Read moreManchester being ‘bullied’ by Government into accepting road tolls

Game beware: it’s the return of the poacher

As times get harder in Britain’s cities, armed gangs are heading for the countryside – and stealing deer, salmon and rabbits to feed a burgeoning black market in food. Andy McSmith reports


Masked poachers caught in the act, hunting rabbits on private land

Once, the poacher was a man with big pockets in his raincoat sneaking on to an aristocrat’s land to steal game for his family pot. Now he is likely to be part of a gang from town, in it for hard cash, rampaging through the countryside with guns, crossbows or snares.

Police in rural areas across Britain are reporting a dramatic increase in poaching, as the rise in food prices and the reality of recession increases the temptation to deal in stolen venison, salmon, or rarer meat and fish.

Organised and sometimes armed gangs of poachers are accused of behaving dangerously, intimidating residents, causing damage to crops or to gates and fences. Squads have also been out in the countryside “lamping”, poachers using lights to transfix animals.

Read moreGame beware: it’s the return of the poacher

UK: Most adults think children ‘are feral and a danger to society’

Children are the most excellent mirror of a society!
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Alexandra Frean, Education Editor

Comment: Martin Narey, Chief Executive of Barnardo’s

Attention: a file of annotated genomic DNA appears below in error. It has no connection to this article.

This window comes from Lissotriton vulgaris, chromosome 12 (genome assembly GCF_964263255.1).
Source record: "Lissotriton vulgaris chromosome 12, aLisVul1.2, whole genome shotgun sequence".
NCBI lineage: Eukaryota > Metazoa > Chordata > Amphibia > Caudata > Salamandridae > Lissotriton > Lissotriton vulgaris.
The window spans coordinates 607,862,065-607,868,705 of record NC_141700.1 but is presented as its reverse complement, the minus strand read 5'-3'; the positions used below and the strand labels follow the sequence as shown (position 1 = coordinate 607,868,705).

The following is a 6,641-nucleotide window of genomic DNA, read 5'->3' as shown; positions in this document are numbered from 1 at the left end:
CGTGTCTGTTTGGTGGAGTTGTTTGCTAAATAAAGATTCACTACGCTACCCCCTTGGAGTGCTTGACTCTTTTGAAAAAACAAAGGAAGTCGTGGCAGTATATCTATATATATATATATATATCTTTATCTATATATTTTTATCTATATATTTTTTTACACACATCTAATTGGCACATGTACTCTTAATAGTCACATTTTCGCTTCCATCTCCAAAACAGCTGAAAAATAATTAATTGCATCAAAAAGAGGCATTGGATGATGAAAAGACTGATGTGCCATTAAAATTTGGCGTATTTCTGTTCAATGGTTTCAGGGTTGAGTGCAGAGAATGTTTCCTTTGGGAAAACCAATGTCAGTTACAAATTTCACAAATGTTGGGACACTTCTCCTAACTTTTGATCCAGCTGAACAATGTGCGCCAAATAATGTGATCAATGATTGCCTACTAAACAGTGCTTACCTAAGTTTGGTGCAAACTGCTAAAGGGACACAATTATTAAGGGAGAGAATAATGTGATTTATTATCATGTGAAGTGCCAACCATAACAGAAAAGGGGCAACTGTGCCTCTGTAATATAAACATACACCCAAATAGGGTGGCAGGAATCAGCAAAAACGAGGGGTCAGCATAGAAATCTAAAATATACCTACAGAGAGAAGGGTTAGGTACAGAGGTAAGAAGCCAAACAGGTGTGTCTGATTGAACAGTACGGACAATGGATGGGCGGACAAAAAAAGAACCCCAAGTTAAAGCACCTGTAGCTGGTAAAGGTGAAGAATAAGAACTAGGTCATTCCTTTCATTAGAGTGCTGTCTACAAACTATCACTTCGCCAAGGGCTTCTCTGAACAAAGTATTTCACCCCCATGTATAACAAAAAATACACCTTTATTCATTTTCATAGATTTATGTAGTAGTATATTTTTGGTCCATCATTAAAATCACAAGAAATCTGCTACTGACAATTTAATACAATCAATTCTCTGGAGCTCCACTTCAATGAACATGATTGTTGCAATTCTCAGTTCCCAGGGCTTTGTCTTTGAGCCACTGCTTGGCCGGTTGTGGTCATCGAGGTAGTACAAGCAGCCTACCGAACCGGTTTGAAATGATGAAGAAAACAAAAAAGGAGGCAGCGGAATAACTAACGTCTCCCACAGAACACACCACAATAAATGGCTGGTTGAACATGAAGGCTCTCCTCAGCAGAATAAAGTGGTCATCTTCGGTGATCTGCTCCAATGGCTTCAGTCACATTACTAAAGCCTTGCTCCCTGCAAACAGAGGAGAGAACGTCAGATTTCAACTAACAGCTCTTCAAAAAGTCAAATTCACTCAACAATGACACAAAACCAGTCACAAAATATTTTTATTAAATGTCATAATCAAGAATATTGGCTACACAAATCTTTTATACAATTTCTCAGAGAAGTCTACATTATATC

Public intolerance of young people has reached such levels that more than half of all adults think that British children are beginning to behave like animals, a poll has found.

The poll, commissioned by the children’s charity Barnardo’s, found that 49 per cent of adults regard children as increasingly dangerous both to each other and to their elders, while 43 per cent feel that “something has to be done” to protect society from children and young people.

More than a third of people agree that “it feels like the streets are infested with children”.

The YouGov poll of 2,000 adults suggests that the great strides made towards children’s rights and child welfare through the Government’s Every Child Matters agenda, in which the interests of the child are supposedly put at the heart of all policy, have had little impact on public consciousness.

Read moreUK: Most adults think children ‘are feral and a danger to society’

50,000 estate agents face axe in next nine months


Experts have warned that up to 50,000 estate agents may lose their jobs in the next year

As many as 50,000 estate agents could lose their jobs by next Autumn because of the worsening economic crisis, experts today warned.

Economists said the collapse in the housing markets meant the true figure would be double previous predictions of 15,000 job losses, with some experts forecasting at least 50,000 out of work by next year.

The panic has led to some businesses making desperate attempts to secure their survival, with one estate agent even converting part of his office into a cafe to generate extra income.

Ben Read, managing economist at the Centre for Economics and Business Research, said the toll of job losses would be shocking.

He told the Evening Standard: ‘It will definitely be worse. The housing market has dropped significantly more since May and the outlook for the next nine months is pretty ropey.

‘Because of the worsening situation in the economy you could easily expect that figure of 15,000 to go up by 50 per cent. The true figure could even be as much as 50,000.

‘Most estate agents have let go significant numbers of staff and are working on skeleton staff. I’m sure it will surprise everyone how bad it is.’

Read more50,000 estate agents face axe in next nine months